Description of the core change(s) brought by this policy instrument
Seven community colleges in the Appalachian region joined to form an Entrepreneurship Education Continuum, which has two major components:
1) Embedding entrepreneurship into existing lesson plans for K-12 students.
This first part, based on EntreEd’s America’s Entrepreneurial School program “Every Student Every Year” with guidance from The EdVenture Group, helps participating K-12 schools deliver entrepreneurship education to every student in the school by taking existing lessons and putting them into the context of entrepreneurship lessons (e.g. science teachers may conduct a class on Thomas Edison or George Washington Carver as scientists AND entrepreneurs).
Schools that successfully complete the program are awarded EntreEd’s prestigious “America’s Entrepreneurial School” designation, recognizing the schools and their teachers for their commitment to entrepreneurship.
2) Connecting the community colleges with local K-12 schools.
For this purpose, the Education Continuum partners with the National Association for Community College Entrepreneurship, linking the seven community colleges with participating K-12 schools to conduct workshops, programs and events highlighting entrepreneurship opportunities for the students and community.
This component is designed to leverage community college's access to expertise, equipment, and resources, which them ideal locations to help spur entrepreneurial and innovation thinking, and serve as new business incubators.
Please list the implementing agencies
2017: A group of seven dedicated community colleges convened in Charleston, West Virginia to collaborate on changing the course of entrepreneurship education in distressed, coal-impacted counties throughout the Appalachian region.
Stated goal/metrics of the policy instrument
These community colleges are collaborating to create an entrepreneurship education continuum by establishing and strengthening relationships between kindergarten through 12th grade students and their local community colleges via entrepreneurship education.
Challenges, criticisms and lessons
This model has been highlighted by Start Us Up Coalition as a way to pave the way for workforce development by helping states develop entrepreneurs to grow their own businesses.
Notes and additional context
One of the recommendations which the Start Us Up Coalition included in America's New Business Plan is for the U.S. federal government "to ensure that a strong current of entrepreneurial talent is continuously emerging in the United States, policies must jumpstart the stagnant rate of new entrepreneurs, grow the next generation of business owners, and develop employees with entrepreneurial capabilities."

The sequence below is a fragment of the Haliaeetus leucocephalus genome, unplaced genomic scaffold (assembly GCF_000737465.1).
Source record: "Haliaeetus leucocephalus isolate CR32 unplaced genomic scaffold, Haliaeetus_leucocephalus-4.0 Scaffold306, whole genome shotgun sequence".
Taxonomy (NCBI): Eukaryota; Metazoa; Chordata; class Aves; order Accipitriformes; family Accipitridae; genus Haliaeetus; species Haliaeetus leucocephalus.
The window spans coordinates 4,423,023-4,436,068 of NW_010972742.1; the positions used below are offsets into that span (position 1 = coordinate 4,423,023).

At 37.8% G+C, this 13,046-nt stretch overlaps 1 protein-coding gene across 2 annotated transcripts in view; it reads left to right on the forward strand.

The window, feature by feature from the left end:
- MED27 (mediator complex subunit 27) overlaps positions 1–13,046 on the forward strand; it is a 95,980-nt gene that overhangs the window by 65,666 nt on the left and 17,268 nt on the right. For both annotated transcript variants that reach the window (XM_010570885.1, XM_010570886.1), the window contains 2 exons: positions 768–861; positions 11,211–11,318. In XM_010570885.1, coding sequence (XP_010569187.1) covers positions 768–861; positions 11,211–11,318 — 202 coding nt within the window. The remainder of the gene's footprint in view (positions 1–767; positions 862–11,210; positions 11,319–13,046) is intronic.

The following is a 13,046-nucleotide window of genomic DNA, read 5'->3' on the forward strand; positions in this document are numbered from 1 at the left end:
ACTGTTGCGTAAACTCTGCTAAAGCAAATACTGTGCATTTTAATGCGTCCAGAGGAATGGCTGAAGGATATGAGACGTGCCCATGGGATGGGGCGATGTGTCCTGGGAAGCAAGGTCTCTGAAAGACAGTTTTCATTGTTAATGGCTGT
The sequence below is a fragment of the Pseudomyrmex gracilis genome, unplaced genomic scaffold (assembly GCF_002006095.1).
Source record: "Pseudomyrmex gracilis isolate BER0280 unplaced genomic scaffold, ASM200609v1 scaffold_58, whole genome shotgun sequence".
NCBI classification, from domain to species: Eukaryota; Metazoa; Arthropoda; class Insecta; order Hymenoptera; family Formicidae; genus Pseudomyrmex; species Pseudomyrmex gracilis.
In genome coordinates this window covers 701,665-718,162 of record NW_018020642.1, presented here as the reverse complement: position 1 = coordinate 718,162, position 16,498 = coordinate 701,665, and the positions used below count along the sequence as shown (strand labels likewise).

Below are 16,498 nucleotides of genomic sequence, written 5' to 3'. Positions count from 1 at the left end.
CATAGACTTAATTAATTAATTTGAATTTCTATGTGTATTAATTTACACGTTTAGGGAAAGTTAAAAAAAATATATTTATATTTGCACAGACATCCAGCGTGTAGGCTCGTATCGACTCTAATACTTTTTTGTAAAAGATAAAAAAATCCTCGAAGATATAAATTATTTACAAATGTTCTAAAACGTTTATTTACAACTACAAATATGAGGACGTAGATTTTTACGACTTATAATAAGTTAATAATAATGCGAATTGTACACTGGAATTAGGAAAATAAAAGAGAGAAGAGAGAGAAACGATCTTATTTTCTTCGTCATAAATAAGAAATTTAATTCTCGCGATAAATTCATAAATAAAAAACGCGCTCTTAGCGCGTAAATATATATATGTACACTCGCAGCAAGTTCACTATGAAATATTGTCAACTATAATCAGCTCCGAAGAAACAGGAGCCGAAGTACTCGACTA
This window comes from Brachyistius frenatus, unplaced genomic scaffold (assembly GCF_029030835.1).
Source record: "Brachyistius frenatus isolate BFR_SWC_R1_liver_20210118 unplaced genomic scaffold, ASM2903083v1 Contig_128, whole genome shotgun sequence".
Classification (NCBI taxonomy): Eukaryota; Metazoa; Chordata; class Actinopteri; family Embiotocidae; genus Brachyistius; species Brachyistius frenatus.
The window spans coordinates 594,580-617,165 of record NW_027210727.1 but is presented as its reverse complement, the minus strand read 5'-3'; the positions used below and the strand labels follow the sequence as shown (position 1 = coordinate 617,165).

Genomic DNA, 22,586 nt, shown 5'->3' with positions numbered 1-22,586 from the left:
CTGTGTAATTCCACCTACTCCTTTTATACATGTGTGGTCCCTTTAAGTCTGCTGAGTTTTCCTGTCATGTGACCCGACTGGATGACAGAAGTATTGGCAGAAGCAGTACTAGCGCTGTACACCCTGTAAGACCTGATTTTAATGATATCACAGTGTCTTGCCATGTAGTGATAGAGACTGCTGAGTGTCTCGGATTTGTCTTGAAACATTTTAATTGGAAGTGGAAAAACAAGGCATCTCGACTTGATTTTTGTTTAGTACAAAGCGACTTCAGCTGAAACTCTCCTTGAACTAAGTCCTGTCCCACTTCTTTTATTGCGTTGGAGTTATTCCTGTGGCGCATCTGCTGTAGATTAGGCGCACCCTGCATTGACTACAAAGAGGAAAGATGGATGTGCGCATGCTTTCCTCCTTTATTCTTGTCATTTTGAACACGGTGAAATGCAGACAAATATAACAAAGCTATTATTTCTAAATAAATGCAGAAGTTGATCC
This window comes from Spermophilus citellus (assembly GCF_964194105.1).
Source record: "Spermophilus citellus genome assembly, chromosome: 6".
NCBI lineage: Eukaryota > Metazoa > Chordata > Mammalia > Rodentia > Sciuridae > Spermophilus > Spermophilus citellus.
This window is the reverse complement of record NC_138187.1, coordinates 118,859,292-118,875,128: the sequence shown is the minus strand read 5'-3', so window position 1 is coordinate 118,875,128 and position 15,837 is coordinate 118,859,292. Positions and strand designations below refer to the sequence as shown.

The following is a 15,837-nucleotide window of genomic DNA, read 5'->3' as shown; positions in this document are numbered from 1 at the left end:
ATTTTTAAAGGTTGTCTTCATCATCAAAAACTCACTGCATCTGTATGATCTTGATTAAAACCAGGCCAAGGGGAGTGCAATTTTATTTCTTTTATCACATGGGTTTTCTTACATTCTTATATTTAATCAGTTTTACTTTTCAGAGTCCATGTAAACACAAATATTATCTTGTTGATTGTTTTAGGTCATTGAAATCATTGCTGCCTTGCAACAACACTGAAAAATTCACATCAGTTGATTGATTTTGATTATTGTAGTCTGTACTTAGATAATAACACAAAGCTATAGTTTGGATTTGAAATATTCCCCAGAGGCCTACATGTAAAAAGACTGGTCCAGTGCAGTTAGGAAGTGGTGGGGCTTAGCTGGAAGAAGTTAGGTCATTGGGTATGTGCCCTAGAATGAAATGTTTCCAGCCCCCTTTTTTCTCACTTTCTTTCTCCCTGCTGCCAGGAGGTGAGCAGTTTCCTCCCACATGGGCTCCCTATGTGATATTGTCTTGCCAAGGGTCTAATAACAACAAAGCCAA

To do this, the Coalition recommends that policymakers:
- Embed entrepreneurial know-how and spirit in classrooms throughout America by creating opportunities for students to explore and acquire the habits of mind, behaviors, skills, knowledge, and competencies that equip them to be entrepreneurial – whether by creating businesses themselves or by making contributions as employees and community members.
- Provide students with real world learning experiences through project-based learning, client-based projects, and internships.
- Give students opportunities to explore design thinking and prototyping, problem-solving and communications, as well as ensuring all students are leaving high school with basic financial literacy skills.
- Examine how state agencies can better collaborate, collect appropriate data, provide curriculum and credit flexibility, and allow for alternative teacher certification pathways.
- Monitor state funding formula implications that will support or incentivize real world learning within districts.
- Ensure local entities work closely with employers, especially new businesses, on alignment of curriculum to workforce needs in order to ensure equity of access to employer-based learning opportunities.
- Research has shown that with appropriate course content, entrepreneurial education and training in K-16 is linked to positive business outcomes (Grace Khoury, “Does Entrepreneurship Education Have a Role in developing Entrepreneurial Skills And Ventures’ Effectiveness?” Journal of Entrepreneurship Education, January 2012).
- A meta-analysis found a significant relationship between entrepreneurship education and training and corresponding entrepreneurship outcomes (Bruce C. Marin, Jeffrey J. McNally, and Michael J. Kay, “Examining the Formation of Human Capital in Entrepreneurship: A Meta-Analysis of Entrepreneurship Education Outcomes,” Journal of Business Venturing vol. 28, no. 2 - March 2013: 211-224).